India’s anti-graft agency, the Enforcement Directorate (ED) had registered a case under the Prevention of Money Laundering Act PMLA against Sterling Biotech, a subsidiary of the Sandesara group, in 2017 on the basis of a CBI case of bank loan fraud of $834Million or Rs 53.83Billion. The ED attached oil rigs and other oil installations outside India after issuing a provisional attachment order against Sandesara group of companies in June 2019. The agency attached the group’s assets worth over $1.375Billion or Rs97Billion in Nigeria, including four oil rigs, an oil field, ships and aircraft. With this order, the total attachment against Sandesara group has exceeded $2Billion, or Rs 145Billion . Last year, the ED had attached over $666Million, or Rs 47Billion in Nigeria, including four oil rigs, an oil field, ships and aircraft. “The promoters have not only siphoned off bank loans to finance their Nigerian oil business but also for their personal purposes,” the ED claimed. The probe found that the group was engaged in round tripping of standby letters of credit (SBLCs) funds worth $638Million or Rs 45Billion
UNLIKE OML 13, NPDC HAS ALWAYS OWNED OML 65, an asset it has produced for 41 years, from a single field, Abura, now doing about 900Barrels of oil per day. There had always been upside prospects to this field, but NPDC is a poor investor if it was one at all. Now, to drain the recoverable reserves of 244Million barrels of oil equivalent that NPDC’s reserves consultants believe are in this asset, the company closed a Funding and Technical Services agreement with a company that has never been known to engage in drilling a well, let alone produce a field. The parent companies of CMES-OMS JV are engaged in EPC and oil field security solutions. They are neither proven explorers nor experienced oilfield producers. The explanation that CMES-OMS would source money (based on the asset pool) and hire technical workforce to do the job throws up the question: Why will a 31 year old state funded E&P company, which boasts of managing several assets over the years, hand over an asset to an inexperienced company to manage on its behalf?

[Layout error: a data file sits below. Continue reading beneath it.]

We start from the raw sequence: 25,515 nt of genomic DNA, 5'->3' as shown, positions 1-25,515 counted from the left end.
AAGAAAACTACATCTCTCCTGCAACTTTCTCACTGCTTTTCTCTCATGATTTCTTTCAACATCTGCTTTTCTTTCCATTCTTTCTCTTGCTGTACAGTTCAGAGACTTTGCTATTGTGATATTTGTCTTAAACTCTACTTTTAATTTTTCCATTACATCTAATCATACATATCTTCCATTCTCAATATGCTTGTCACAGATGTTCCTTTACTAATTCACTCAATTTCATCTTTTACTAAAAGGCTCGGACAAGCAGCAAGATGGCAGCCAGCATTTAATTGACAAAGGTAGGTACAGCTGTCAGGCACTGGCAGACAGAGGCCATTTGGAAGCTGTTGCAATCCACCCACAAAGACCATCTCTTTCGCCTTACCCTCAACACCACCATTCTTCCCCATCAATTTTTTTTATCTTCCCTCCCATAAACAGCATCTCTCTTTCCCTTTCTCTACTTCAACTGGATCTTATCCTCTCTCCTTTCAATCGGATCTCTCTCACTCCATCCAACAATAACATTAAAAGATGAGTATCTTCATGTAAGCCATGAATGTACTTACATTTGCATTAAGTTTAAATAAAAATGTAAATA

The third asset that NPDC is handing out to a technical operator is OML 119. This is the best performing acreage of all the assets wholly owned by NPDC (without a JV partner). And that’s because the asset was put in production for the company by Agip Energy and Natural Resources (AENR), a Nigerian subsidiary of the Italian giant ENI and handed back to NPDC after a specified period of time.
Here is the story. OML 119 is a shallow water asset which hosts two producing fields, Okpoho and Okono, discovered by NPDC in 1978 and 1983 respectively.
With no capacity to develop either of the two fields 18 -23 years after discovery, NPDC, in 2001, signed a modified service contract with AENR, to technically operate the two fields for five years, after which it would hand over the operatorship back to NPDC. The idea was that AENR would, in the course of those five years, help to high-grade NPDC’s technical ability to operate the fields.
AENR put the fields on production in record time; by 2002, it had installed a floating production, storage, and offloading vessels on the Okono field. The Okono field produces oil from subsea wells tied-back to the leased vessel Mystras FPSO located at the field. Oil from Okpoho is produced via a platform linked to the FPSO by pipeline. Oil is exported from the FPSO by shuttle tanker. Operatorship of the two fields reverted fully to NPDC in 2006, and as of 2009 the fields were delivering 65,000 Barrels of Oil Per Day (BOPD). In 2008, six years after first oil, the partners purchased the FPSO Mystras.
Ten years after the handover of operatorship to NPDC, the production has plunged to a third of what it was at the time of the handover, despite the fact that NPDC geoscientists have encountered new oil at much deeper levels than AENR.
The call for bids for Financial and Technical services is an admission by NPDC that it cannot, on its own operate these assets.
So much for NNPC’s claim, since 2015, that a key corporate project was to re-kit the NPDC and make it bloom in terms of technical and personnel resources.